Iwakuni mayor announces support for relocating Navy carrier air wing from Atsugi

Yoshihiko Fukuda, mayor of Iwakuni City, Japan, and Marine Lt. Col J. T. Bardo, commanding officer of VMFA-121, observe an F-35B Lightning II at Marine Corps Air Station Yuma, Ariz., Oct. 24, 2016.


By HANA KUSUMOTO | STARS AND STRIPES Published: June 23, 2017

TOKYO — Citing the threat from North Korea, a Japanese mayor says he supports a bilateral agreement that will relocate the bulk of a Navy carrier air wing to Marine Corps Air Station Iwakuni, an Iwakuni City official said Friday.

Iwakuni Mayor Yoshihiko Fukuda told the city assembly he approves of the arrival of several squadrons from Carrier Air Wing 5, now based at Naval Air Facility Atsugi, closer to Tokyo.

“Everyone recognizes that the unity of the Japan-U.S. alliance is important more than ever when thinking about the security environment Japan is in, especially the circumstances involving ballistic-missile launches by North Korea,” Fukuda said.

Though the relocation was not something the city was eager to take on, the mayor said many Japanese citizens understand that “cooperation between U.S. forces and [Japan] Self-Defense Forces is necessary under the Japan-U.S. security arrangement.”

All fixed-wing aircraft squadrons are scheduled to move to Iwakuni, with two helicopter squadrons and a logistics squadron remaining at Atsugi.

The move, directed in May 2006 as part of the U.S.-Japan realignment agreement, was originally to be completed in 2014. The phased relocation will double MCAS Iwakuni’s population to approximately 10,000.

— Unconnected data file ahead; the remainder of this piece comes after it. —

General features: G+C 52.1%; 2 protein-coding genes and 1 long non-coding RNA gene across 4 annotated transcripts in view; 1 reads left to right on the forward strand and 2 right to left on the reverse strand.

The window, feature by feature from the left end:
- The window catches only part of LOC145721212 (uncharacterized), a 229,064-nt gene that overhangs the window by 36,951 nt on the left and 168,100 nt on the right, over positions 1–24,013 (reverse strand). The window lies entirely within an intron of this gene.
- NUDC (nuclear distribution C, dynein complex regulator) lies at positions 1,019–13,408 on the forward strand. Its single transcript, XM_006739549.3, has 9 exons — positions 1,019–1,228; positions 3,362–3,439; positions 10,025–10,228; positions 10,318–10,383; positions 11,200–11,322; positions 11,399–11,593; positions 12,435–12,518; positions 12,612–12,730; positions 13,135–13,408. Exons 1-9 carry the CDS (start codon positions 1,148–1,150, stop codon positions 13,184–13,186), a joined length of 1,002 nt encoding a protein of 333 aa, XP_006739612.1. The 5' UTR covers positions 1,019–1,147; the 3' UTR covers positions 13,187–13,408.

The city official said Fukuda had promised to announce his decision before the move, which will happen later this year.

The governor of Yamaguchi Prefecture and leaders from two towns surrounding the base are expected to announce their acceptance of the plan next week, Mainichi Shimbun reported.

Rear Adm. Gregory Fenton, who recently took command of Naval Forces Japan, cited the transfer of Carrier Airborne Early Warning Squadron 125 from Atsugi to Iwakuni earlier this month as evidence that the project is on track.

“Right now the U.S. and Japanese governments have agreed to a timeline of the transfer,” he said on June 16. “We’ve seen part of that executed. So, the process has initiated and we fully intend to adhere to the timelines we’ve agreed to with the government of Japan.”


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